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Political Fallout in Latin America : UTOPIA UNARMED: The Latin American Left After the Cold War, <i> By Jorge G. Castaneda (Alfred A. Knopf; $27.50; 498 pp.)</i>

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<i> Tina Rosenberg, author of "Children of Cain: Violence and the Violent in Latin America," is working on a book on how Eastern Europe is dealing with its Communist past</i>

Latin American politics has always swayed with the winds from abroad, but in the late 1980s, these winds took on hurricane force. The spread of the free-market gospel and the fall of Communism have brought to Latin America the discrediting of most Leninist groups, the widespread institution of austerity plans and the election of presidents--Alberto Fujimori in Peru, Carlos Andres Perez in Venezuela, Carlos Menem in Argentina--who ran on the left but governed from the right. As the wind calms it is the bodies of the political left that strew the landscape. The Latin left has always fought among itself about strategy and tactics, but now its very goals are in doubt. The old role models are gone. If the left is not dead, it is picking itself out of the rubble, tottering and unsure.

That is the view on the grand scale. Yet from the eye of the storm, it is not the left but the right that is failing. Ask the people there--a mother of six in a Quito slum, a man repairing shoes on a Lima sidewalk--what has changed in their lives in the last 10 years. In Quito and Lima and Managua and Rio and almost everywhere else, you will get the same answer: Today, we are poorer. Most Latin Americans have not yet heard about the fall of Leninism, but they are experts on their own misery.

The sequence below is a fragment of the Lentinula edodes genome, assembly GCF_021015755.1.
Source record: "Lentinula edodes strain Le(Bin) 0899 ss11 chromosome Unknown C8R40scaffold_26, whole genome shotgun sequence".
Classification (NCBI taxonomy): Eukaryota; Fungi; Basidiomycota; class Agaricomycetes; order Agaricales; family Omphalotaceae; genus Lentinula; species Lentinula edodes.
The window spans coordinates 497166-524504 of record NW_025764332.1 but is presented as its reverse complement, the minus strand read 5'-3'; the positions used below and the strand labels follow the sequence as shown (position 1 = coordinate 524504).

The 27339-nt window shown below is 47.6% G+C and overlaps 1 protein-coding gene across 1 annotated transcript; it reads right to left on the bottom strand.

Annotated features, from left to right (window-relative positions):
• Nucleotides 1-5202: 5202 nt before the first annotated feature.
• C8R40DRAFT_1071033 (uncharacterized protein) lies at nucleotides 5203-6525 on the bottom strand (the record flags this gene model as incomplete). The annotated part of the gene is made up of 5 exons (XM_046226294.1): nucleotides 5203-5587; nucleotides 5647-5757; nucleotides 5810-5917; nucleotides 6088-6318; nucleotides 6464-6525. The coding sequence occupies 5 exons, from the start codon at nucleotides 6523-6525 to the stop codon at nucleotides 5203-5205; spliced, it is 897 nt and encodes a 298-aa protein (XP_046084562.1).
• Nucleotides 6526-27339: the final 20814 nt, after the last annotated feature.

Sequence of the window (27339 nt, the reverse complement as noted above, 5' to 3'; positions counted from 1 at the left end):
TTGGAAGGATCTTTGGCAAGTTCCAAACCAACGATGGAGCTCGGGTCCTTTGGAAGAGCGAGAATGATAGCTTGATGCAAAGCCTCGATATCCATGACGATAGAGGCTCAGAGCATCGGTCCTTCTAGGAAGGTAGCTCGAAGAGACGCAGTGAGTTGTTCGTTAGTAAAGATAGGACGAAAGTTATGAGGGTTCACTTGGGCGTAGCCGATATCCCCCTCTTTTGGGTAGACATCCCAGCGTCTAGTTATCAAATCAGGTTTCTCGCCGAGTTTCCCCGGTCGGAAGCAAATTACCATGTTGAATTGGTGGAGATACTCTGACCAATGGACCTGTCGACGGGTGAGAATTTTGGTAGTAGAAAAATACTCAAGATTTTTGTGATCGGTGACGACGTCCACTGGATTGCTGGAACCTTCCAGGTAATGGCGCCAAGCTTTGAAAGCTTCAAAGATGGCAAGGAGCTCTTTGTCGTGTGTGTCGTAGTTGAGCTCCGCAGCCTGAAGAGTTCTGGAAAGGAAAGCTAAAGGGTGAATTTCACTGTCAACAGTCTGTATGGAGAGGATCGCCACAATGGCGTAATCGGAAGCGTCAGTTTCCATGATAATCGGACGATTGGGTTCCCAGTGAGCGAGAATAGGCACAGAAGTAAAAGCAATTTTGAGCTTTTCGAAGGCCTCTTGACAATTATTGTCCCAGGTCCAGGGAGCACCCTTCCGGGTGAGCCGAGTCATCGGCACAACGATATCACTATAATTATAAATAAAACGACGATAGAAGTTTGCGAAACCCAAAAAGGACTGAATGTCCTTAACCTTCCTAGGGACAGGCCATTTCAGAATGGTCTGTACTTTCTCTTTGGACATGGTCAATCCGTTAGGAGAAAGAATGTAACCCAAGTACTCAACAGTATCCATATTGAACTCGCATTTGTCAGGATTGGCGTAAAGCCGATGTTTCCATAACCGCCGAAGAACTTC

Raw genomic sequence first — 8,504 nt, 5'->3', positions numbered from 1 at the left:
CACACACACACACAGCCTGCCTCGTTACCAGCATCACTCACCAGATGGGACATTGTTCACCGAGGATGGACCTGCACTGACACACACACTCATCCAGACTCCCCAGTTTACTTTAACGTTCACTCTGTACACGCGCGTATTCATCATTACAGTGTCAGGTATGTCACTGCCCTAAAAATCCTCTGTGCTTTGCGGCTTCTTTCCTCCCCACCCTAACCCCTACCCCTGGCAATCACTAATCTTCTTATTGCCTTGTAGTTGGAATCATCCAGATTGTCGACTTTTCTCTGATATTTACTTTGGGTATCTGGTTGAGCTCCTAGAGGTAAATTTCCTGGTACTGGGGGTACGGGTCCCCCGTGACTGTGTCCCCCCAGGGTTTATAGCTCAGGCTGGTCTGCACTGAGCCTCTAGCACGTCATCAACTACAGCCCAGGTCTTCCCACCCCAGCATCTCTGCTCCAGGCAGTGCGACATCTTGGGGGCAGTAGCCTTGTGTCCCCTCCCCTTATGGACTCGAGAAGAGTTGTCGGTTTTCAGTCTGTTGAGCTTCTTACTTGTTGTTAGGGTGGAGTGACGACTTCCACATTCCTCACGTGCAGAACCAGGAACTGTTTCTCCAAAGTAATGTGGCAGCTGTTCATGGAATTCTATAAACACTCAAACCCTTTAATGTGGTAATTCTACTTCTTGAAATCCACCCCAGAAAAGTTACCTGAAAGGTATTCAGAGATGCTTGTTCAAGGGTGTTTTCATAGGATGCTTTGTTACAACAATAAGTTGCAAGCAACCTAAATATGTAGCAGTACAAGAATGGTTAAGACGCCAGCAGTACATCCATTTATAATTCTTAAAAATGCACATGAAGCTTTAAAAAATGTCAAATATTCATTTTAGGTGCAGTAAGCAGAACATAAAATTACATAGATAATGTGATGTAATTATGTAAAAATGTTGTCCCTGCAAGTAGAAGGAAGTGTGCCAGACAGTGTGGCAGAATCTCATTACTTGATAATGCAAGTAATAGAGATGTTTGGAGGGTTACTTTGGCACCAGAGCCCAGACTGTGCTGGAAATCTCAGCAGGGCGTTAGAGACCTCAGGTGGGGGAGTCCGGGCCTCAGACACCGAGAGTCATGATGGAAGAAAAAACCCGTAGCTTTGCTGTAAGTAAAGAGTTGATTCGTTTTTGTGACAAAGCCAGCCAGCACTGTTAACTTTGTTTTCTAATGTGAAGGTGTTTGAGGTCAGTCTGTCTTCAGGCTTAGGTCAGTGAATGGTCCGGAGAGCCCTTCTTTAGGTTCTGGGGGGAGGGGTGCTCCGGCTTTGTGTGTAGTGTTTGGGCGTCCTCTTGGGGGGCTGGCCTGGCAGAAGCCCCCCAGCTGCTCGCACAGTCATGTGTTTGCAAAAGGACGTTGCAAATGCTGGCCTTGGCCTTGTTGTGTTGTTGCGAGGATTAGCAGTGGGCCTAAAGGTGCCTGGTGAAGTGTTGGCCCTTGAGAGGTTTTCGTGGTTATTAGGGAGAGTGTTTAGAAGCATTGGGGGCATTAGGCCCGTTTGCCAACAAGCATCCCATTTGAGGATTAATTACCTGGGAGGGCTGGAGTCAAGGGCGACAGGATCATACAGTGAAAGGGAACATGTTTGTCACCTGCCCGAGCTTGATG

“During the 1980s and through the beginning of the 1990s, (Latin America) suffered its worst economic and social crisis since the Depression,” Jorge Castaneda writes in “Utopia Unarmed.” The number of people living in poverty doubled to perhaps 270 million, and as a percent of population, rose from 40% to 60%. The rich became richer while the poor foundered. Castaneda is too thoughtful to blame this crisis on the right alone, or to claim that the left can make it disappear. This is not a time of fantasies; the end of the Cold War ensures that the left must confine its dreams to the parameters of Latin American reality. But the most urgent reminder of Castaneda’s extraordinary new book is that the dispossessed have grown to numbers never before seen in Latin America, and their voice--the Latin left--is more important than ever.

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Castaneda is one of Mexico’s most distinguished political scientists. He has written frequently about U.S.-Mexico relations, and taught at Princeton and Berkeley. His book, written in a dexterous English, attempts to do nothing less than restore direction to the Latin American left. He meets the challenge as well as anyone could. The first half of the book traces the left’s conversion from advocacy of armed guerrillas to democratic, market-oriented political parties. He devotes careful attention to the role of Cuba, separating myth from fact about Cuba’s considerable involvement with guerrilla movements. He shows the metamorphosis from Leninism to social democracy. He tracks the changing role of intellectuals and grass-roots groups, and the shift to a more subtle relationship with the United States. In the second half, he sets forth a program for the future.

I admire the book most of all for its honesty. It contains not a single dogmatic or facile phrase. Castaneda is a man of the left and he treats all but the most radical movements seriously and with empathy. He is, however, far from blind to the left’s faults. He finds the left too eager to create the conditions for its own downfall, citing as two examples the Sandinista’s taunting of the United States, and Salvador Allende’s provocation of Chile’s wealthy and then fury at their capital flight. He criticizes leftist economists, who have not always recognized that there is no more than 100%. He scolds the left for corruption. Most serious to Castaneda, leftist groups have never been fully committed to democracy, neither in their own structures nor as the ideal for their countries.

Castaneda devotes thoughtful chapters to economic realities the left has been unwilling to face: How can equity be increased without hindering growth? How the rich be coaxed to pay their fair share of taxes when they can move their families to Miami or their money to the Caymans?